So How Can We Fix The Problem?

February 14, 2010

As I’ve stated before, there is no simple solution to a problem this big. But if we ARE going to fix it, it’s essential that we do two things: 1) Educate the public about responsible ownership and breeding, and 2) Take responsibility for the horses we produce.

Education

People need to understand the consequences of overbreeding horses, just as they are beginning to understand the consequences of overbreeding dogs and cats. Horses live a long time (often 30+ years) and require a lot of expensive care. (It costs $2,000 per year or more to maintain a horse.) A pretty color and a sweet personality are NOT enough to guarantee a good life for a horse. Careful, quality breeding and training are essential to ensure that today’s cute foals will be valuable and useful decades down the road.

Responsibility

Those contributing most to the problem should help solve it. I don’t support legislation to control or ban breeding, but I DO support measures that would help provide for the animals produced. Example ideas include:

  • Earmark a portion of winnings to be donated to horse rescue/retirement/euthanasia.

Approximately $1,165,000,000 in Thoroughbred racing purses were paid in the United States in 2008. If 1% of that was donated to help retired or injured racehorses, $11,650,000 would be raised. That amount could support about 5825 horses for an entire year. (Alternately, it could pay for the humane euthanization of 29,125 elderly or injured horses.)

  • Increase registration fees for breed registries, and put the extra money into a fund for rescue, retirement or euthanasia of horses of that breed.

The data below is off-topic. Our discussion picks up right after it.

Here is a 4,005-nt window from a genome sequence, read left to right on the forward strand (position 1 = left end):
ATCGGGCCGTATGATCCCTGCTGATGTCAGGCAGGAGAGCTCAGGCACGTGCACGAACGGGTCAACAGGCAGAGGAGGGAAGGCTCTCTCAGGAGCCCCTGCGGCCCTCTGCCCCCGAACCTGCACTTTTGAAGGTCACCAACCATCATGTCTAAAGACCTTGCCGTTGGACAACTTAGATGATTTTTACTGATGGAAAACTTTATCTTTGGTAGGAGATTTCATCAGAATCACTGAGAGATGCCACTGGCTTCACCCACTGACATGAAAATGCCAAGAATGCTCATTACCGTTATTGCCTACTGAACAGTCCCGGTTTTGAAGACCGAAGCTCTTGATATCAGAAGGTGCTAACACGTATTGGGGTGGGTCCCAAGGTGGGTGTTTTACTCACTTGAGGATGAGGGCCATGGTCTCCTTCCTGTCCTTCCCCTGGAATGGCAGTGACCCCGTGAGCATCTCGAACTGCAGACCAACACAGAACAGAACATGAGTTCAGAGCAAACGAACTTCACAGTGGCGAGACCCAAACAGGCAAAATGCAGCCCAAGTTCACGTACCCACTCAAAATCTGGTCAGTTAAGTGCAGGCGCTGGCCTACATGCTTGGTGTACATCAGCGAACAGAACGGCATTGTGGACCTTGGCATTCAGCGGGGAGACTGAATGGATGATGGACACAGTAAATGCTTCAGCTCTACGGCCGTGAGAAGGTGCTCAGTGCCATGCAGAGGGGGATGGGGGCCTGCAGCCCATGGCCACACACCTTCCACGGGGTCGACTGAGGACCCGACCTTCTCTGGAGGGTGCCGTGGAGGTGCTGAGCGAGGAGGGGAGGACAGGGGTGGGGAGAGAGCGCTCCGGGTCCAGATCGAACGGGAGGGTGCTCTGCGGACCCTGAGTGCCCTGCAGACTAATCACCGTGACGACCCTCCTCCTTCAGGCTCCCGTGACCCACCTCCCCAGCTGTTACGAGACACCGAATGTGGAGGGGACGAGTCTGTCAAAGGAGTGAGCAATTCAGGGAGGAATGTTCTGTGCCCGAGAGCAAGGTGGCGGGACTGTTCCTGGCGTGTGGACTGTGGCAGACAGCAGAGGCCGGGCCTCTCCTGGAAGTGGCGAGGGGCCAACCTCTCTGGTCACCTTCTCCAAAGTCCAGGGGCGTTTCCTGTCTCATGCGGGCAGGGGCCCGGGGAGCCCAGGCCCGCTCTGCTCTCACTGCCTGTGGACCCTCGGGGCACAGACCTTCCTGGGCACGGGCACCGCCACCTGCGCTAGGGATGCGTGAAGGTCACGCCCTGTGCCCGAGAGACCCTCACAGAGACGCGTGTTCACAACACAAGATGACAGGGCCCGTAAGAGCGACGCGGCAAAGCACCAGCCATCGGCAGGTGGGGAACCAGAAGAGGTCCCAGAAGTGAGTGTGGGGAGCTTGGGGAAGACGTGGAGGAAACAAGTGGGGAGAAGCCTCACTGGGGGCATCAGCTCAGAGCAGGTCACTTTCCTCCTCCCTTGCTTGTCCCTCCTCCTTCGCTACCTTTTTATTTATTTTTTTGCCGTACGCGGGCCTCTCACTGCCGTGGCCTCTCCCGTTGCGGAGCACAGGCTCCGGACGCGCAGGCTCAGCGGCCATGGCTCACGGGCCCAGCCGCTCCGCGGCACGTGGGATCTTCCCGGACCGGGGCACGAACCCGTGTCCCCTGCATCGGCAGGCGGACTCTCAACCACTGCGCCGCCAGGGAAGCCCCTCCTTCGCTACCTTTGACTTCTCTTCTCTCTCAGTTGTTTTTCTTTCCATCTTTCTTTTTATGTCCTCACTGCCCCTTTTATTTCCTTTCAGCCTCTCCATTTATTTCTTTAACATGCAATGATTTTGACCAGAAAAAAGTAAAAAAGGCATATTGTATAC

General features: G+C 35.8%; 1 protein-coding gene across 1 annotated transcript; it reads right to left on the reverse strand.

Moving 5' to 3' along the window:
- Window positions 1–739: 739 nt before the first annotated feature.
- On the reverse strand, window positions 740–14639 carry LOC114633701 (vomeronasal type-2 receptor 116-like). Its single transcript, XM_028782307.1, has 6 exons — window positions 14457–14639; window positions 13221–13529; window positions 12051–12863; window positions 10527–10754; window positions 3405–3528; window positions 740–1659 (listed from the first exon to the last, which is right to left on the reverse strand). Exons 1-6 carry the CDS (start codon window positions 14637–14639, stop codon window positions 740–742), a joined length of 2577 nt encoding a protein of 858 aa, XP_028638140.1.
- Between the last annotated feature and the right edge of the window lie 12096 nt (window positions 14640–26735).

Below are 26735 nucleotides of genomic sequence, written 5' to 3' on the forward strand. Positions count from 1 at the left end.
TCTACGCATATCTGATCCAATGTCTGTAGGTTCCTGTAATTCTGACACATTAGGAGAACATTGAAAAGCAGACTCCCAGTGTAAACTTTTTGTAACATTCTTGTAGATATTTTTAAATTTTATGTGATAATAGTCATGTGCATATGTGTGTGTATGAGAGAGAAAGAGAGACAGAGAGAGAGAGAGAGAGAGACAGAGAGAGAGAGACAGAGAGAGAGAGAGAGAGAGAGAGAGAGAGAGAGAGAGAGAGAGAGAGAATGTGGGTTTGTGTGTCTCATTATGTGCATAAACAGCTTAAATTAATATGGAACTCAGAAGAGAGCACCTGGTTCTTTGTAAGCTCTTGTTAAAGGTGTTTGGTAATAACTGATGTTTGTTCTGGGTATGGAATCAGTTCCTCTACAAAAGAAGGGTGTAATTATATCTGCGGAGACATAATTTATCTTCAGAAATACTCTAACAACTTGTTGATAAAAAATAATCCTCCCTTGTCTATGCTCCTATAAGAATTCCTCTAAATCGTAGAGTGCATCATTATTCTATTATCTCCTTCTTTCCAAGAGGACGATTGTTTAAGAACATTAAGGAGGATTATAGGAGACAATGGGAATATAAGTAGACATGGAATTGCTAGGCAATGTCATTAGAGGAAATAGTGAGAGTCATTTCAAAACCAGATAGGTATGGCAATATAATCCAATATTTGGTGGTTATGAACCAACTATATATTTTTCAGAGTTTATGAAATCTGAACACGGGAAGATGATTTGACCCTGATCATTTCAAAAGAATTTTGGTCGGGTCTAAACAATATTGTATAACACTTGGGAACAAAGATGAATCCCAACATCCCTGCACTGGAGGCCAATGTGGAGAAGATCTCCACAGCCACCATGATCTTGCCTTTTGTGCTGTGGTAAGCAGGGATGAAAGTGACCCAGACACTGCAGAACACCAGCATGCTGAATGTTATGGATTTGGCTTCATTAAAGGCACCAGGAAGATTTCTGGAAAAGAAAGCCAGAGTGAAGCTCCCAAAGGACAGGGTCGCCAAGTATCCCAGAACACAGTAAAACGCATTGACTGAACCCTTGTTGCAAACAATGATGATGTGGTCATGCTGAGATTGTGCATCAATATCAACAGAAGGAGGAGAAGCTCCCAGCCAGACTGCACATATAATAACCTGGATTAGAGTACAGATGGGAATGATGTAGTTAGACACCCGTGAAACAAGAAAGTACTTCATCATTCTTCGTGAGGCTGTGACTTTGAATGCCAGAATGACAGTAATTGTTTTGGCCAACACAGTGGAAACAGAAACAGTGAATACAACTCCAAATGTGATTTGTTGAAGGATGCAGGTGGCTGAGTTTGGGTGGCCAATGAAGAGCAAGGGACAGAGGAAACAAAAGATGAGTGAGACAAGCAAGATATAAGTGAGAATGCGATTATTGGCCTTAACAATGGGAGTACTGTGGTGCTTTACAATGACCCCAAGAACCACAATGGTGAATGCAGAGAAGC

If the American Quarter Horse Association increased their foal registration fee from $25 to $50, they could collect about $3,750,000 every year to help needy Quarter Horses. That amount could support about 1875 horses for an entire year.

  • Increase ticket prices for horse-related events and donate the extra money to horse rescues.

If the Houston Rodeo added $3 to the price of its tickets, they could collect about $3,600,000 to help needy horses every year. That amount could support about 1800 horses for an entire year.

  • Increase entry fees for horse races, shows, etc. and create a horse rescue fund.

Adding $10 to the entry fee for American Paint Horse Association breed shows in 2008 have raised $4,000,000 for the rescue and retirement of paint horses. That amount could support about 2000 horses for an entire year.

  • Add a small fee to the price of products that require horses to produce, or require donations on the part of those industries.

If Wyeth had added just $1 to every monthly Premarin prescription filled in 2000 (when Premarin use was at its peak), they could have raised $600,000,000 to help save the horses their industry produced. That amount could support about 300,000 horses for an entire year.

  • Encourage awareness and donations.

If every person who watched Big Brown win the Derby on TV in 2008 donated just $5 to horse rescue, over $71,000,000 would have been raised. That amount could support 35,500 horses for an entire year.